By JD McKay
By Joey Bowling
Bullets fly across the screen, deflected by golden gauntlets. People are callously killed in some scenes, in others they are given a touching send off. No movie gives every character depth and expands upon their stories as wonderfully as Wonder Woman. The production is all at once heartwarming and action-packed.
Warner Bros. Pictures boasts an achievement that no other studios managed. Patty Jenkins is a female director of a superhero movie. This is a first in film history, considering no woman has ever directed a superhero movie before.
However, she also flips many common principles of female characters in media on their heads. Jenkins gives these Thymesciran Amazons back their bodies by giving them attire that is suitable for combat, rather than eye-candy. These women are a fierce race, dressing as if any moment they would step foot onto the battlefield.
Another norm she inverts is the scene in which Steve Trevor (Chris Pine) is almost randomly naked, cupping his genitals after getting out of a bath. This goes against popular culture and shows viewers how awkward and unnecessary nude scenes are for developing a plot, something commonly used by male directors for female actors.
Speaking of nudity, parents should be aware that there is the scene above in the movie, as well as various innuendo throughout. One scene involves Diana Prince (Gal Gadot) and Trevor on a boat talking about procreation and “pleasures of the flesh.” There is little cursing in the movie, the harshest it gets is damn.
Another point of consideration for parents is the intense scenes. In one, a main character sacrifices himself to blow up a ship filled with poisonous gas. Before that, a scientist in Germany is experimenting on people and how to most effectively kill them.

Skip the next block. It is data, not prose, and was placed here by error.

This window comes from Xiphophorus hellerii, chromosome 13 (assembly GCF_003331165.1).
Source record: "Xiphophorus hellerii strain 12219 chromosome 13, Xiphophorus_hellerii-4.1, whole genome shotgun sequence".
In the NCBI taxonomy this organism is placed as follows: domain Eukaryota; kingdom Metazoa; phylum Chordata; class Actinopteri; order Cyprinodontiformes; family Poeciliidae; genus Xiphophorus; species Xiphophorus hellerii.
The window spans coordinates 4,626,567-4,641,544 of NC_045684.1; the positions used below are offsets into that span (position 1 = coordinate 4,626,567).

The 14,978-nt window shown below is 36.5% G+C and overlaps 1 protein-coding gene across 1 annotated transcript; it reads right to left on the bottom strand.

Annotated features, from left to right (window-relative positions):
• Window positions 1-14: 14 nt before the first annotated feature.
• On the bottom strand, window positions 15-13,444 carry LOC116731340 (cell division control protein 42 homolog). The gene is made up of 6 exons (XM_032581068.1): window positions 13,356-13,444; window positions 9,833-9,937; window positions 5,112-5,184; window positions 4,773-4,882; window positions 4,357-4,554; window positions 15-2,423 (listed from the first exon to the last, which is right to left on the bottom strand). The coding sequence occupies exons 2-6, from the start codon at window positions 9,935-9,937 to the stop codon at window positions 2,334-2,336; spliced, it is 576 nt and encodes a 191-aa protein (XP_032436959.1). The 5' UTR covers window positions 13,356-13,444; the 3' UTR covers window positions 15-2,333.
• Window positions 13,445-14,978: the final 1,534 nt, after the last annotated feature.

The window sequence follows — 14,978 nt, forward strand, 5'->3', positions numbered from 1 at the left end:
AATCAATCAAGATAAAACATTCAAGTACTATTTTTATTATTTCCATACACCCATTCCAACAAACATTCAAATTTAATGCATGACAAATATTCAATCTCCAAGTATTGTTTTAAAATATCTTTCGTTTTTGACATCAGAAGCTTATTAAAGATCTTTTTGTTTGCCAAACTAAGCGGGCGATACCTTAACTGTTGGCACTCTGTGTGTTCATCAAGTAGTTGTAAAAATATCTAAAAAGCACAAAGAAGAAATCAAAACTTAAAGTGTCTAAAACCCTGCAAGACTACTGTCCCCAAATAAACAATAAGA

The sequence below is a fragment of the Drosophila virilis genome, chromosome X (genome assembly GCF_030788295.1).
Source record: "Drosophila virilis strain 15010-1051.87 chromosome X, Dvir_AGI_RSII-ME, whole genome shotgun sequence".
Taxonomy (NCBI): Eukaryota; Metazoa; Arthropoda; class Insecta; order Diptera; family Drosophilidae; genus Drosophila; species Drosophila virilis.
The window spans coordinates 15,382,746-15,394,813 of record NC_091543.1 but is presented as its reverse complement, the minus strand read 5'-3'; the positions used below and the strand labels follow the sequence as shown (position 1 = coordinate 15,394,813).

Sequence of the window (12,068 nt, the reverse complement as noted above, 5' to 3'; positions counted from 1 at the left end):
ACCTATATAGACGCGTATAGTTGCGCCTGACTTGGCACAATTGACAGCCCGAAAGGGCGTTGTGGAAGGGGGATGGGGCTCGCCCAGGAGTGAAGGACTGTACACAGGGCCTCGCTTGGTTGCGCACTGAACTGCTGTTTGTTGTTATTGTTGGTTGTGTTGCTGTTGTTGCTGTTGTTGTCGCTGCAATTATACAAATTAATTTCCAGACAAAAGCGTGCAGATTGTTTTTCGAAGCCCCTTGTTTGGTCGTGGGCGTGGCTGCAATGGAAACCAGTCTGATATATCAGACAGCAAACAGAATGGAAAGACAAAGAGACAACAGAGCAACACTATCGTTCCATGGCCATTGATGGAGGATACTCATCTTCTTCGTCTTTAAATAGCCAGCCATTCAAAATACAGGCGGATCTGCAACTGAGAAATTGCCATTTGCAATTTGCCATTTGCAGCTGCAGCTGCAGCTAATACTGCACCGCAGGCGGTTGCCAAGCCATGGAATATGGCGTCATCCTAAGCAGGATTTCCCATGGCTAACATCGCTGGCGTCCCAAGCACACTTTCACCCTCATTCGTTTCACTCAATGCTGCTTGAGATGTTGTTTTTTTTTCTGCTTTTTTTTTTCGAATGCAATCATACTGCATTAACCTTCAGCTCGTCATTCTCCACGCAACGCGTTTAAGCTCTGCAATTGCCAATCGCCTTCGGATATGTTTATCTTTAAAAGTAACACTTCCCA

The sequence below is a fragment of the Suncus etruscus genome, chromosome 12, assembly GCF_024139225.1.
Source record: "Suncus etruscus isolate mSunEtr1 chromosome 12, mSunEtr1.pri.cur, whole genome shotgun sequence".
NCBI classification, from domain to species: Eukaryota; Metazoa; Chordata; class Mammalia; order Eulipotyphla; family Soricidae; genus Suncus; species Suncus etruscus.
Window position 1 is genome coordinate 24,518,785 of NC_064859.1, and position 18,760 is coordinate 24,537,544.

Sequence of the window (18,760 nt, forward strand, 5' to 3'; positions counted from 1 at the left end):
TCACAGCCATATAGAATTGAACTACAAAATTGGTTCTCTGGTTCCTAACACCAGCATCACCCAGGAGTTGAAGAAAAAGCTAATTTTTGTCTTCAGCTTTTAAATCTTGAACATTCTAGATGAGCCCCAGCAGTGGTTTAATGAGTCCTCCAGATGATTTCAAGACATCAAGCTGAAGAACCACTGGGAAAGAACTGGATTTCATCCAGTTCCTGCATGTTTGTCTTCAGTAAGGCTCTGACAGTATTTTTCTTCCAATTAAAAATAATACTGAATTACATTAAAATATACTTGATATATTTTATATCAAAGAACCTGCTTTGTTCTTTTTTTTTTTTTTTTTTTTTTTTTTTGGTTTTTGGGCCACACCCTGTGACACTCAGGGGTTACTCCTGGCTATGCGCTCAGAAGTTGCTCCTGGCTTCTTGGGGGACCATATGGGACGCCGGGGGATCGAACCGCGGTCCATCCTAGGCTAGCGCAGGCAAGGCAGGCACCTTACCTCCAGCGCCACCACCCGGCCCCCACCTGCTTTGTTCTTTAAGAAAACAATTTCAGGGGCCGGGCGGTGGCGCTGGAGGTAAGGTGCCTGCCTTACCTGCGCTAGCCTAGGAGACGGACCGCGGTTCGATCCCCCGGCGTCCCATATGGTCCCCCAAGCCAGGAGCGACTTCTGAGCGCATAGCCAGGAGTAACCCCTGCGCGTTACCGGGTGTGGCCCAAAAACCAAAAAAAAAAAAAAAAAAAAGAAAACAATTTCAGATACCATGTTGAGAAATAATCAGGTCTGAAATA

Moving on to actual movie scenes, it entertains all sorts of attendees. The fight sequences will quell the more bloodthirsty viewers, while there is a tender romantic subplot for the bleeding hearts out there.
The fight scenes are intense between Prince and German soldiers. She also carries herself triumphantly against the main antagonist Ares in the climactic fight scene.
The movie also employs a diverse cast of characters, from the black and Asian Amazonians to the Israeli lead, Gadot. The movie has been lauded as a cornucopia of diversity by critics such as Hypable and PJ Media.
Another worthy mention of the movie is its memorable quotes. An exchange between Trevor and Prince, goes as such.
Trevor leads with “I can’t let you do this.”
Prince’s passionate reply is “What I do is not up to you.” A fan favorite quote from the movie resonates with many audiences, said by Prince near the end of the film. “It’s about what you believe. And I believe in love.”
Over all, Wonder Woman proves to be a home run for anyone who watches it. With quotes littered throughout like gems, and fight scenes helping to make sure the movie doesn’t stagnate, it is a titillating film for all ages.
Editor’s Note: To see the print edition of the 1 in 1700 on senior Tyler Young, read Page 16 of today’s print edition of The Bagpiper on April. 21.